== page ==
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Poisonous Air over Russia

Prepared by: Robert McMahon, Editor
December 1, 2006

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At first blush, the poisoning death of former Russian spy Alexander Litvinenko by a dose of highly radioactive polonium-210 evokes memories of a Cold War mystery in London from a generation ago. In 1978, Bulgarian émigré writer Georgi Markov was done in by a poison pellet (RFE/RL) shot or plunged into his skin by an umbrella, a murder linked by many experts to Moscow. But the Litvinenko affair is raising alarm on a broader scale (BBC), in part because of public health fears—radioactive traces have been found on London-to-Moscow flights in the past month and thousands may have been exposed to the substance. In addition, the sudden grave illness of former Russian Prime Minister Yegor Gaidar the day after Litvinenko’s death has aroused concerns he was deliberately targeted.

Litvinenko had accused the Kremlin of involvement in a number of terror attacks such as a series of 1999 Russian apartment bombings, and issued a deathbed statement casting blame (Times Online) on Russian President Vladimir Putin. Hoover Institution fellow David Satter also points a finger (WSJ) at Putin, saying the former Russian spy’s death fits the pattern of people killed investigating the 1999 Russian bombings, which set the stage for the second Chechen war and Putin’s rise in popularity. Russian officials vehemently deny such charges and have offered full cooperation (RIA Novosti) with British authorities investigating the Litvinenko death and radiation trail.

The incident taps into a broadening sense of unease in the West about developments in Russia, which has grown increasingly assertive as an energy superpower while backtracking on democratic reforms. Last month, the North Atlantic Treaty Organization warned of Russian plans to create a natural gas cartel to use as leverage against Western states, but Russian officials denied this, saying they were committed to offering gas at market prices (Reuters). The most recent criticism came from the Paris-based Organization for Economic Cooperation and Development, which said Russia’s high-level corruption and expanding state control of sectors such as energy and finance threaten the country’s long-term prospects. Key to understanding Russian behavior, write Ian Bremmer and Samuel Charap in the new Washington Quarterly, is the role of the security-business clique known as the “siloviki” (PDF).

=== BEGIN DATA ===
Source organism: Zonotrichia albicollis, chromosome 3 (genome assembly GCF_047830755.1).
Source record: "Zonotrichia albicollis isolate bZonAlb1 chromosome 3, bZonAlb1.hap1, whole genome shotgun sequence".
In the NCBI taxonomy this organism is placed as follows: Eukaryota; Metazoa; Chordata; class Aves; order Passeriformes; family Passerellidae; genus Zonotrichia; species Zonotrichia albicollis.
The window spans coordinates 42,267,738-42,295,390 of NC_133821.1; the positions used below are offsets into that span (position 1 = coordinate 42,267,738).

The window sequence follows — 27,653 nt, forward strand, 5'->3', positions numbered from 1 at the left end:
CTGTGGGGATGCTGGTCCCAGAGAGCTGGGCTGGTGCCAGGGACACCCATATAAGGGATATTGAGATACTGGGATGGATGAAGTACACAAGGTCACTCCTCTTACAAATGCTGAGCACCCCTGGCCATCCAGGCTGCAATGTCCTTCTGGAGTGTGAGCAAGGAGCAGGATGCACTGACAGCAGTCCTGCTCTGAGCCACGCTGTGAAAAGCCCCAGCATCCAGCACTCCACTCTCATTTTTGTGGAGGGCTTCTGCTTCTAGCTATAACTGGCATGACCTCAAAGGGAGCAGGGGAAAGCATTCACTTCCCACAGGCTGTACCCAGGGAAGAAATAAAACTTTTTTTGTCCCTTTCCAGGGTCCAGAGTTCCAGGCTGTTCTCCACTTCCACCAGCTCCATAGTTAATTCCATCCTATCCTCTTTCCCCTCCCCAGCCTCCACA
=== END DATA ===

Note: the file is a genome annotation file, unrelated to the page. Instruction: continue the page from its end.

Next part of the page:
Russia also holds crucial leverage over one of Washington’s abiding security concerns—Iran’s nuclear program—but has been unwilling to consider tough sanctions in UN Security Council deliberations. A CFR Task Force report on U.S.-Russia relations earlier this year stressed the importance of a common strategy between Moscow and Washington on Iran. But the report also encouraged the Bush administration to accelerate the integration of Russia’s neighbors into Western organizations. A Russian backlash against this effort has occurred, especially in Georgia. Former U.S. diplomat Richard C. Holbrooke says Putin is going all out to undermine pro-democracy President Mikhail Saakashvili (WashPost). But Nikolas K. Gvosdev, editor of The National Interest, says Holbrooke’s argument ignores Russia’s legitimate interests in the region and is hypocritical given Washington’s own treatment of neighbors such as Cuba.

Amid darkening views about Russia, some experts see a spark of hope in the newly announced U.S.-Russia agreement over the latter’s accession to the World Trade Organization (WTO). Panelists at a recent Carnegie Endowment meeting agreed the formal participation of Russia in a global trade body could boost rule of law (PDF) in a wide range of areas. Soon after that agreement was made, Russia announced it was resuming wine imports (BBC) from Moldova. As a WTO member, Moldova will have to approve Russia’s entry into the group. 

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